Clean a Boot: If the weather is wet. Select 2 students to wear boots and walk through a habitat to collect seeds on the boots.

After returning to class, organize the students to plant, observe and monitor the seed growth. Set up a PLANTING COMMITTEE and a CARETAKER COMMITTEE. Also set up a calendar for the next 4 weeks and have each student responsible for one day (or more) as an OBSERVER. Write each student’s name by the date/day when s/he is to make observations. Display the calendar in a conspicuous location.

Results will vary in this activity. Seed growth may be wildly successful or few may sprout. Seeds prefer a dormant period in many Alaska habitats and replicating that time by placing the seed collection in a freezer may or may not succeed depending on your location, the time of the year, and other variables.

ACTIVITY TWO. In a 3-step project, students make a poster close-up illustration of one seed.

In step one, students revisit habitat areas to collect seeds and related plant parts. Their collecting is guided by the Plant Illustration Cards from the Appendix. In step 2, students sketch and refine a drawing while carefully examining one seed. They add appropriate names and descriptive words in Latin, Unangam Tunuu, and English, while emphasizing the Unangam Tunuu. In step 3, they plan and produce a poster. See language description at the end of this section.

Outside activity/Inside activity
Estimated duration: Step one, 30-40 minutes plus travel time
Step two, 40-60 minutes
Step three, 40-60 minutes

STEP ONE: Seed Gathering and Identification

STEP TWO: Observation and Sketching

Give each student a single seed for observation and sketching. Students may not choose the seed themselves. Everyone will have a different seed if possible. Post the Unangam Tunuu Glossary words for the class to see. Other language resources are included at the end of the teacher pages.

STEP THREE: Plan and Produce the Poster

Students should plan to display the posters with their other work during the community celebration at the end of the plant study.

ACTIVITY THREE. Students begin observations and experiments with beans. Remind students to use senses in addition to sight for this activity. Plan to begin this activity on a Monday or Tuesday. The soaking beans will rot and ferment if left unattended for several days.

Inside activity
Estimated duration: day one, 10 minutes
day two, 40-50 minutes

ACTIVITY FOUR. Students review setting up your experiment using the supplied form from the Appendix and the activities in Dirty a Sock or Clean a Boot Activity One. The whole class fills out the form. Suggested Activity Four form completion example in the Appendix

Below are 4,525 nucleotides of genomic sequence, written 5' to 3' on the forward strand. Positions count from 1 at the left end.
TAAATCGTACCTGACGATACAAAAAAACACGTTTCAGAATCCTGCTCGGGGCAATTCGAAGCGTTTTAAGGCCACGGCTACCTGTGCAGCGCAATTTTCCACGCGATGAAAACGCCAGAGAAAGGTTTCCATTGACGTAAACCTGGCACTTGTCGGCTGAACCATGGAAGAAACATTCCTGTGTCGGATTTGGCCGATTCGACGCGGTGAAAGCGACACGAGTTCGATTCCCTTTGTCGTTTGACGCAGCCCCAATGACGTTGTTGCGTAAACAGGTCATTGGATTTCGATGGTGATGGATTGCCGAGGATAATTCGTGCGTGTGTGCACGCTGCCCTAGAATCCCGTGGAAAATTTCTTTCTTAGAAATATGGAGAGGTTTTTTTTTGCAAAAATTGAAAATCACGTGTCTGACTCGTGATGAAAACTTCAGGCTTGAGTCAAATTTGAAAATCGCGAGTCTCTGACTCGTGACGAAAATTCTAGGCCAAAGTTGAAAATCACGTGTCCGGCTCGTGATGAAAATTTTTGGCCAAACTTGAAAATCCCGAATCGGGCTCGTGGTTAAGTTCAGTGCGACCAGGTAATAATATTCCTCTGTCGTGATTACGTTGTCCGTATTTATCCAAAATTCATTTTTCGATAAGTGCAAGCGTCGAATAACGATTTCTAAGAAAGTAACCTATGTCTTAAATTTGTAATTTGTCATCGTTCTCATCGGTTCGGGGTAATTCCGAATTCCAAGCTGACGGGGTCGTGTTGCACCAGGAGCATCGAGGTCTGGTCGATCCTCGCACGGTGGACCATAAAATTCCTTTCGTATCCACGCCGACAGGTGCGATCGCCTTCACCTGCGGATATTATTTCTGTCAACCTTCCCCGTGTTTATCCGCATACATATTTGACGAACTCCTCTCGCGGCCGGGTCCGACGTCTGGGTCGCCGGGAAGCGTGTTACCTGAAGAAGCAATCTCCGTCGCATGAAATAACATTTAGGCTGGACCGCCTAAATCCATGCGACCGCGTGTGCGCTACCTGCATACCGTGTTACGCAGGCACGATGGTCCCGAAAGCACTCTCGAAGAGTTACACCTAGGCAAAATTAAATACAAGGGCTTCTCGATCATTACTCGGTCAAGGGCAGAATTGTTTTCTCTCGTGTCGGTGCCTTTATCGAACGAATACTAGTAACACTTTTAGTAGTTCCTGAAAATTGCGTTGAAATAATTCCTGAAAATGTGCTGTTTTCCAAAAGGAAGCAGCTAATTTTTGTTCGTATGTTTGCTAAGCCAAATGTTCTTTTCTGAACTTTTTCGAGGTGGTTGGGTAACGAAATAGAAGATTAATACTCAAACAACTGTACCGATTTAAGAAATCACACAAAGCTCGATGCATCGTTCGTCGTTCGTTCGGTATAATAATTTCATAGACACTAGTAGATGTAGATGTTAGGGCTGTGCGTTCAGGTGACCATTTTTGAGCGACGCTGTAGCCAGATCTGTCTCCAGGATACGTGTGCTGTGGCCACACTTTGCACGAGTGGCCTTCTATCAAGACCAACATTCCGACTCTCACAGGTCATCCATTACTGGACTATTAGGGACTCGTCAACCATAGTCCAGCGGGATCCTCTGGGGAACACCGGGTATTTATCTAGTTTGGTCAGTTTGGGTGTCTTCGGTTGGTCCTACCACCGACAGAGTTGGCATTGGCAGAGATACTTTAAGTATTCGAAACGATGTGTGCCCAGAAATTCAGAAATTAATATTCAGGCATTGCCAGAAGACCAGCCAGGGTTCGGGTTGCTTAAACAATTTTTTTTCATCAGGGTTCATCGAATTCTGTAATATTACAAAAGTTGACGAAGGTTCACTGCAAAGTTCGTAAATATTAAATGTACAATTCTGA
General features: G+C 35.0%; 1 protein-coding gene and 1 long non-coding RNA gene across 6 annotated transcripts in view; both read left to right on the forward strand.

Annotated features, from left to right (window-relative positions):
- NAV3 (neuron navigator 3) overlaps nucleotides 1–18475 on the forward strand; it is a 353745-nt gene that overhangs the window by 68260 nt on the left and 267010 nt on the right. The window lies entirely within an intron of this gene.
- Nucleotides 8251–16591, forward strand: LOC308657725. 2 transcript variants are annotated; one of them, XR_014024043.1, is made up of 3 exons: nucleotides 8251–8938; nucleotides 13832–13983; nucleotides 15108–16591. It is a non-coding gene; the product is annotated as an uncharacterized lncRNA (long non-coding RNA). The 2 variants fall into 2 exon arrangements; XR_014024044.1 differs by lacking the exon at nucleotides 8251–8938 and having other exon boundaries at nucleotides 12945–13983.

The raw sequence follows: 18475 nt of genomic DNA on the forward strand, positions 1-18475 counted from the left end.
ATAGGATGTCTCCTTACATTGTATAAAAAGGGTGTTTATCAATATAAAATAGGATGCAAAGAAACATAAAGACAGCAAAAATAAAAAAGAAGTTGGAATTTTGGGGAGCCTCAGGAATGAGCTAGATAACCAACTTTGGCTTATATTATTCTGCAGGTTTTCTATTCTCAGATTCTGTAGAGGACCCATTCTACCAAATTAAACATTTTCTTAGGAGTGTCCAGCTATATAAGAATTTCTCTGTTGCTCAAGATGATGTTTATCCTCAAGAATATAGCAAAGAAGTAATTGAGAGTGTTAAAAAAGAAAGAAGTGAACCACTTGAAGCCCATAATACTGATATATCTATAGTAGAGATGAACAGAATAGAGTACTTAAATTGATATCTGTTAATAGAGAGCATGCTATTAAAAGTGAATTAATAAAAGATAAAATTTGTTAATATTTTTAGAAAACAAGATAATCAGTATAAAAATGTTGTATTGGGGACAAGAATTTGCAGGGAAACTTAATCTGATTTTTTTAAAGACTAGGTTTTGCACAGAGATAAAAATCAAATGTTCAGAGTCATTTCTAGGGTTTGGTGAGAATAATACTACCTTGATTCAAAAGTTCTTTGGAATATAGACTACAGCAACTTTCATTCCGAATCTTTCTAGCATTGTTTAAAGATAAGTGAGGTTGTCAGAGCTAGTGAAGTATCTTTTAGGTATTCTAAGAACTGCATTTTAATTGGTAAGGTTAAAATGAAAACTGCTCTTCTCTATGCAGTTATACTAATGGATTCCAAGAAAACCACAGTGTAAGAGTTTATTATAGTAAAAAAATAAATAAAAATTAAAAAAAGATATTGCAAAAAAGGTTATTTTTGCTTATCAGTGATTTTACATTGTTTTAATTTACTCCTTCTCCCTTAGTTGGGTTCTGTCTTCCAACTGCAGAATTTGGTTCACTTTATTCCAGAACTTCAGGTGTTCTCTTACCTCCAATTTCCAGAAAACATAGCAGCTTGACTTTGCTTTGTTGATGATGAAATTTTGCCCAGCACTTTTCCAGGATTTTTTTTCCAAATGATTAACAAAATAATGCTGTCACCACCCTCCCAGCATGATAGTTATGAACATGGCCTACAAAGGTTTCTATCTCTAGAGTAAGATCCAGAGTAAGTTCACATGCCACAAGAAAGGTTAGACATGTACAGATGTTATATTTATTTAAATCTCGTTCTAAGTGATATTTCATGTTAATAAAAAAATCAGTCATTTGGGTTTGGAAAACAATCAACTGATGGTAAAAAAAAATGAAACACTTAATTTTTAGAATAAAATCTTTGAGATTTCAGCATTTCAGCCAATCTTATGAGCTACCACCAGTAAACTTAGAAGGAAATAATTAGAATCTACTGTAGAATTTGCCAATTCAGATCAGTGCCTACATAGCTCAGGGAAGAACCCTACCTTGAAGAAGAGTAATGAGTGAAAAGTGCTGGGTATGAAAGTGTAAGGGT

Inside activity
Estimated duration: 20-30 minutes

ACTIVITY FIVE. Students work in 4 teams to conduct 4 directed experiments in bean germination and growth.

Inside activity
Estimated duration: set-up, 15 minutes
experiment follow-up, 15 minutes daily for 14 days

Students complete the SETTING UP YOUR EXPERIMENT form for each experiment.

Caution: Before the students begin this activity, you will want to experiment with a glass to discover how many pieces of paper towel should be crumpled in each glass. When wedged in place, the bean seed will need oxygen, so it should not be too tight between the paper towel and the glass. Nor should the bean seed be too loose and able to slip down the side of the glass.

ACTIVITY SIX. Students work in partners or teams to design and conduct an independent experiment in bean germination and growth.

Inside activity
Estimated duration: set-up, 20-30 minutes
experiment follow-up, varies by experiment

Reference resources for experiments and science fair activities are located in the Resources section in the Appendix.

Assessment opportunity: Student names four parts of a seed and describes the term, hypothesis.
Students complete self-assessment rubrics, Three.
Teacher completes assessment rubric, Three, for each student.

For the Unangam Tunuu element of ACTIVITY TWO, the student uses attested words—plant names and descriptive words. Attested words are those recorded by an accepted linguist in a specific place and year. The Aleut Dictionary/Unangam Tunudgusii provides this information for each entry. Some words from the Dictionary have been included in vocabulary selections throughout the plant unit. These words are also listed in the Glossary in the Appendix.

If the student’s word choice for Unangam Tunuu is not from the list in the Glossary, s/he should cite one of the recommended published sources, a tradition bearer (this can be an Elder or a local expert), or a linguist. The source should be written on the back of the final poster (e.g., UT p 353 Saaqud(a)m iimkaaluu—flower stem of cow parsnip). This methodology is to validate knowledge of the language which was recently standardized. People have just begun to use the Dictionary, published in 1994, the most complete and accurate for this language.

Recommended references:

Bergsland, Knut and Moses L. Dirks. Aleut Dictionary/Unangam Tunudgusii. 1994. Alaska Native Language Center. University of Alaska Fairbanks.

Golley, Nadesta. At{am Hitnisangis/Atkan Plants. 1973. Alaska State Operated Schools. Book 14 of 1973 Atkan educational series.

Golodoff, Suzi. Flowering Plants of Unalaska. Forthcoming. University of Alaska Press.

For examples of word and illustration design similar to this project, see Rain Makes Applesauce, by Julian Scheer, and Bird Egg Feather Nest or Seed Leaf Flower Fruit, by Maryjo Koch.


Teacher Assessment Rubric, Section Three

Name of student: ___________________________________________
  1. Always 2. Sometimes 3. Never

Stays on task.


Completes work.


Asks questions.


Contributes to group's work.


Understands the information.


Needs help with: